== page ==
“We don’t want the public to think we’re trying to exclude them,” Hickey said of the extra efforts. “We hope all of this will help.”
To even enter the state capitol during the session, there will be a screening process. Hickey said legislative leaders are working with Secretary of State John Thurston’s office to establish protocols, including temperature checks.
The Senate and House are angling to have all members seated on their respective floors. Plexiglass has been installed between seats. Shepherd said one of the two gallery seating areas above the House floor would be utilized for House members who want to space out more.
All of this is planned to have legislators in their regular floor positions. In the fiscal session in early 2020, the full House met at the Jack Stephens Center at the University of Arkansas at Little Rock. Everyone will be in the capitol this time.
Shepherd said more direct video feeds would be installed throughout the House end of the building to help legislators who want to socially distance further keep up with floor action.
“If a member wants to spread out, they could sit in one of the galleries. In the House offices and the areas around the House chamber, the direct feed will be practically simultaneous, so it will allow members, if they want to sit outside the chamber, to get up, move around, and spread out. There’s going to be better availability for them to monitor what’s going on on the floor,” Shepherd said.
Remote voting is being contemplated, but it is most likely that Representatives and Senators will have to cast their ballots on the floor, their gallery positions, or from some closed system within the capitol. If a member has to quarantine due to contracting COVID-19 or having contact with someone who has, there will be a “remote” way for them to participate in committees and chamber business.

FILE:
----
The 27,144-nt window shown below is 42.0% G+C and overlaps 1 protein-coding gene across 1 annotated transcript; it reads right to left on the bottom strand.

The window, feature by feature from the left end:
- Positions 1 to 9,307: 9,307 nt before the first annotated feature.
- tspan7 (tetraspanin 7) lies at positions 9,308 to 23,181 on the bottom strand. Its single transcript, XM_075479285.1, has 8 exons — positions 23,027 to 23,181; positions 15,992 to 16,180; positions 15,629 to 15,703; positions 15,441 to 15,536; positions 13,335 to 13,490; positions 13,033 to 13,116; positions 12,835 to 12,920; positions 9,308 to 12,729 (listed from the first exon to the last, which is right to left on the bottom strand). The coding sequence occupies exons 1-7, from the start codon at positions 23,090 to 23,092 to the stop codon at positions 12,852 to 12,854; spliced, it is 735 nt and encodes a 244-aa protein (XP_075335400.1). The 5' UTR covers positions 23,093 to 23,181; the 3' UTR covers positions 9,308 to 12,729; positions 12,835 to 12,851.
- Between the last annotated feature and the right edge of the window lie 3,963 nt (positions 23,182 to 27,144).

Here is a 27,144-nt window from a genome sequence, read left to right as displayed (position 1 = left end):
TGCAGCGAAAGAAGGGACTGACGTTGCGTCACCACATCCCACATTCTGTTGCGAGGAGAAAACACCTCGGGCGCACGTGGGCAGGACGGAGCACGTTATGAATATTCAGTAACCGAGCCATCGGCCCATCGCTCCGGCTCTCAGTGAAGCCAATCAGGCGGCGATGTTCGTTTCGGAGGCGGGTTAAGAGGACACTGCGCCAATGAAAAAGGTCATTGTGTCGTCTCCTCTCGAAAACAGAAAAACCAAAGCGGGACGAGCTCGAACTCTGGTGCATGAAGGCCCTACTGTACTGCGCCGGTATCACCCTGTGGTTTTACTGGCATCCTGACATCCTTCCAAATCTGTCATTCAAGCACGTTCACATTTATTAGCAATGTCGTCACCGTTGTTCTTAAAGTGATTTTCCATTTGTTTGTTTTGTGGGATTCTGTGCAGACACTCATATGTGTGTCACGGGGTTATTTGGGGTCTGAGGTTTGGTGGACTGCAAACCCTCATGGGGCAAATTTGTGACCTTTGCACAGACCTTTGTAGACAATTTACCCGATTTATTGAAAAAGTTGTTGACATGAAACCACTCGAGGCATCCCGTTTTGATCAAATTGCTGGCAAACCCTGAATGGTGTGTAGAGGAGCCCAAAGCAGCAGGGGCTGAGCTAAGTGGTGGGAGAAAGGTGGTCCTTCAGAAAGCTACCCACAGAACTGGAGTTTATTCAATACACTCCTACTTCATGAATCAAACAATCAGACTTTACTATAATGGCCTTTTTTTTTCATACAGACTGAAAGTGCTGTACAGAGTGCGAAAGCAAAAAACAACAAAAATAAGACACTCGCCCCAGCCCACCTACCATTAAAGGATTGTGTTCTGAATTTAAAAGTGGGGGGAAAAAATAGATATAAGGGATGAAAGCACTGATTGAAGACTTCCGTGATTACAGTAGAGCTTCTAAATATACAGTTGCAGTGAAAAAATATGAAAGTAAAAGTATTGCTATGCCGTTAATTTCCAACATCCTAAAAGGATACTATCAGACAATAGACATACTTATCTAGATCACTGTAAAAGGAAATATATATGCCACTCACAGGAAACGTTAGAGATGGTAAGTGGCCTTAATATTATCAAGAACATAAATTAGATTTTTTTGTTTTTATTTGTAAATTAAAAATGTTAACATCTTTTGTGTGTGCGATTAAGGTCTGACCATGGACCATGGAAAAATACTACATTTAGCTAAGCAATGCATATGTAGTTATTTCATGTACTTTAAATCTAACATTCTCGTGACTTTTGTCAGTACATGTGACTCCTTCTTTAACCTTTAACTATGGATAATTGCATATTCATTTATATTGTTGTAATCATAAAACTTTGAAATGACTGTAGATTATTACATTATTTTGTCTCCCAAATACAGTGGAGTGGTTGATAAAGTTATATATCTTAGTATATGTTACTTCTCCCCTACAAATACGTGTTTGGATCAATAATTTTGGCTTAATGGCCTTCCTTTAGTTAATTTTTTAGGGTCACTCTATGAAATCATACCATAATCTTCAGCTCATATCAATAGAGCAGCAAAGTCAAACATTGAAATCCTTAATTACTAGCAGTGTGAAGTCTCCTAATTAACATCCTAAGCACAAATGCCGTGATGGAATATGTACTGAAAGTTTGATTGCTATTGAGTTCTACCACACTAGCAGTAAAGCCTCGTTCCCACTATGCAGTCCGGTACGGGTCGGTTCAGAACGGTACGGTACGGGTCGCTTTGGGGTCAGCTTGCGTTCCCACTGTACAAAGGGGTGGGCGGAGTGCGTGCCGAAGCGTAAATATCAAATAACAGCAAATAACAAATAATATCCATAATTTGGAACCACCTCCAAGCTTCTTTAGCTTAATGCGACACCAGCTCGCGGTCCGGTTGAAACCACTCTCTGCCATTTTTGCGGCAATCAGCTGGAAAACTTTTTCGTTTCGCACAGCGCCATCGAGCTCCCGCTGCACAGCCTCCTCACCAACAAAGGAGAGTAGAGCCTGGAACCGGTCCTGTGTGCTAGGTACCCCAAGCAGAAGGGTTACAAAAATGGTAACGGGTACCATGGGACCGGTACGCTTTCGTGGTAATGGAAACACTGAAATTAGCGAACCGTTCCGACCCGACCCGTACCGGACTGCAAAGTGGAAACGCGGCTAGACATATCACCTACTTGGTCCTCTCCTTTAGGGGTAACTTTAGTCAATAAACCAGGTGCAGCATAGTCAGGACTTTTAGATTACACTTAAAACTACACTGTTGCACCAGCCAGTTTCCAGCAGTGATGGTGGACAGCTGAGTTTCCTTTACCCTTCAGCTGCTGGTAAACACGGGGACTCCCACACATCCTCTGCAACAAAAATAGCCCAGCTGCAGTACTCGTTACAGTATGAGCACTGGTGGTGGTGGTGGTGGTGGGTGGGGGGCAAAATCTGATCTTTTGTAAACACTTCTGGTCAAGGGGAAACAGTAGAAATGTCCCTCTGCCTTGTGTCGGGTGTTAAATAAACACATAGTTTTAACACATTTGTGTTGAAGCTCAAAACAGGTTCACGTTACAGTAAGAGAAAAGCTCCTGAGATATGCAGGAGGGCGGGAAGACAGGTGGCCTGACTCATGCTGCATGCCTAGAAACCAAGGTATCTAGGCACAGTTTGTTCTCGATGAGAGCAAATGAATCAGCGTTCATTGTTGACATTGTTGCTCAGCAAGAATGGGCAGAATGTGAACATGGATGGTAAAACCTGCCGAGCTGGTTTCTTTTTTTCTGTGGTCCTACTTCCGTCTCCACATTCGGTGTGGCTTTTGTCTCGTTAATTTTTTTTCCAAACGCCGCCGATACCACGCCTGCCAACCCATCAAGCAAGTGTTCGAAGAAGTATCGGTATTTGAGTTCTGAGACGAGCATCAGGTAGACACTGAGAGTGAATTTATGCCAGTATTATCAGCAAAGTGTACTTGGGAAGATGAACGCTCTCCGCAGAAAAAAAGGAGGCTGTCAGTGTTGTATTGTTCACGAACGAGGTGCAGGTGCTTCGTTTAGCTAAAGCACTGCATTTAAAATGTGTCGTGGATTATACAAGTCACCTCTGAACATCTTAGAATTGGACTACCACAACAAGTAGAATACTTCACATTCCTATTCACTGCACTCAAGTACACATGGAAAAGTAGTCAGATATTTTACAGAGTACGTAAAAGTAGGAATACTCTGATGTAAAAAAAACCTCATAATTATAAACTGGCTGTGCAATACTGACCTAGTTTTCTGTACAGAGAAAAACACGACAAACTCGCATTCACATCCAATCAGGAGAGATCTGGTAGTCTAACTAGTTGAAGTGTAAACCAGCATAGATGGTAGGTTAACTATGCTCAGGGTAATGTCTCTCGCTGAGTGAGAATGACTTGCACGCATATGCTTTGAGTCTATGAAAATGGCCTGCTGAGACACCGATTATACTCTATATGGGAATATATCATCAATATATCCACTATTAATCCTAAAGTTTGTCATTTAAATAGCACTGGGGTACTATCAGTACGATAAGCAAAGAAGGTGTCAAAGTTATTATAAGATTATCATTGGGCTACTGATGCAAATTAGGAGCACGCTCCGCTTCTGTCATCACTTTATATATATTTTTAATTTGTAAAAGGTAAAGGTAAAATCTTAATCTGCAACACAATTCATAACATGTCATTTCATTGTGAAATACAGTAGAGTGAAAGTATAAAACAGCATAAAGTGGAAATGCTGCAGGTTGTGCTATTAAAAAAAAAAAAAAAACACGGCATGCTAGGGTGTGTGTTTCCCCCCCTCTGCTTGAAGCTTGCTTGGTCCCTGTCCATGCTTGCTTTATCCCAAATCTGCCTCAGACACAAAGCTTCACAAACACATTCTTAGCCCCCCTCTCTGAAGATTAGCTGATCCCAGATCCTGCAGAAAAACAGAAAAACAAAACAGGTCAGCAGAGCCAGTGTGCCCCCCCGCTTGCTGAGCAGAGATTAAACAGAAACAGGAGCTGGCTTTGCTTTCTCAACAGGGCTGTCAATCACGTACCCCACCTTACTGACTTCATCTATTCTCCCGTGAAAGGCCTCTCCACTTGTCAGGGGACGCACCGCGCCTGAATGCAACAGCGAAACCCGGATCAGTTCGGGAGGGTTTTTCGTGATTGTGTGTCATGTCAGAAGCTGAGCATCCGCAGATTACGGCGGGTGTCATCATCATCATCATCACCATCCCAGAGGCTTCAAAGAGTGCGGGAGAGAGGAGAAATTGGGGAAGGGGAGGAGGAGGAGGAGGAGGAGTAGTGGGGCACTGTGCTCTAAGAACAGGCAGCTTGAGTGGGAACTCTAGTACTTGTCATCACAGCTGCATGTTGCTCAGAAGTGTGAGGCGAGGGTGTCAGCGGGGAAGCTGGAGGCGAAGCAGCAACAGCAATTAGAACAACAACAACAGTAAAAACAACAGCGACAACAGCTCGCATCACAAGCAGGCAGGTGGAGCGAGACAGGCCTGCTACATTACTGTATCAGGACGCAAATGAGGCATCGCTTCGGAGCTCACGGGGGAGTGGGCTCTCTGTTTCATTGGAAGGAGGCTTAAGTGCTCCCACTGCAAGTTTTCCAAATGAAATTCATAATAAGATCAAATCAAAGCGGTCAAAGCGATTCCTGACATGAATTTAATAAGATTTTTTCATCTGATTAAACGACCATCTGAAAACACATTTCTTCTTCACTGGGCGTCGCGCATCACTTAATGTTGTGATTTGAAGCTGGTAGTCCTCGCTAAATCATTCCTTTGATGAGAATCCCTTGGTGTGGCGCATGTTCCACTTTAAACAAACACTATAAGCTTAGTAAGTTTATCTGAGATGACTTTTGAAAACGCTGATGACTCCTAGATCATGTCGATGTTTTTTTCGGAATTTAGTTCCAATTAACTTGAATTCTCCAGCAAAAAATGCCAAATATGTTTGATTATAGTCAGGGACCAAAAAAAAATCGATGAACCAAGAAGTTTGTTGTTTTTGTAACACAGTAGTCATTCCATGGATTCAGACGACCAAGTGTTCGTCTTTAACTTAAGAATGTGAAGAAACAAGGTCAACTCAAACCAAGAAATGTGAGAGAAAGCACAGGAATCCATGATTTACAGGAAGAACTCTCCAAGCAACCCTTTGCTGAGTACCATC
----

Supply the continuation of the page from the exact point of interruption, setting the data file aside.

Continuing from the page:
“If a member were to have COVID or get quarantined like that, we are going to allow them to participate remotely in the committee meeting,” Hickey said. “We do want it to be COVID-related or if they’re a caregiver to somebody that’s at high-risk or something like that,” said Hickey, who added that to his knowledge, he’s expecting all 35 Senators to be in-person at the capitol.
Planned social activities, which are abundant during the months of a session, may take a hiatus this time around. Shepherd said those events are being discouraged this year, at least “at the outset.”
Both chamber leaders are hesitant to put a time prediction on how these COVID-19 protocols may affect the session’s length. The constitution calls for the General Assembly to meet for 60 days in regular session every other year. They can – and have in recent decades – always gone longer than the 60-day requirement.
“There’s no way to know,” Shepherd said. “From my standpoint, we’re going to take the time we need to get the job done, and we’re going to be efficient, but I’m not going to try and come up with ‘I want it to last this many days or this many months.’ That’s mostly dependent on the membership.”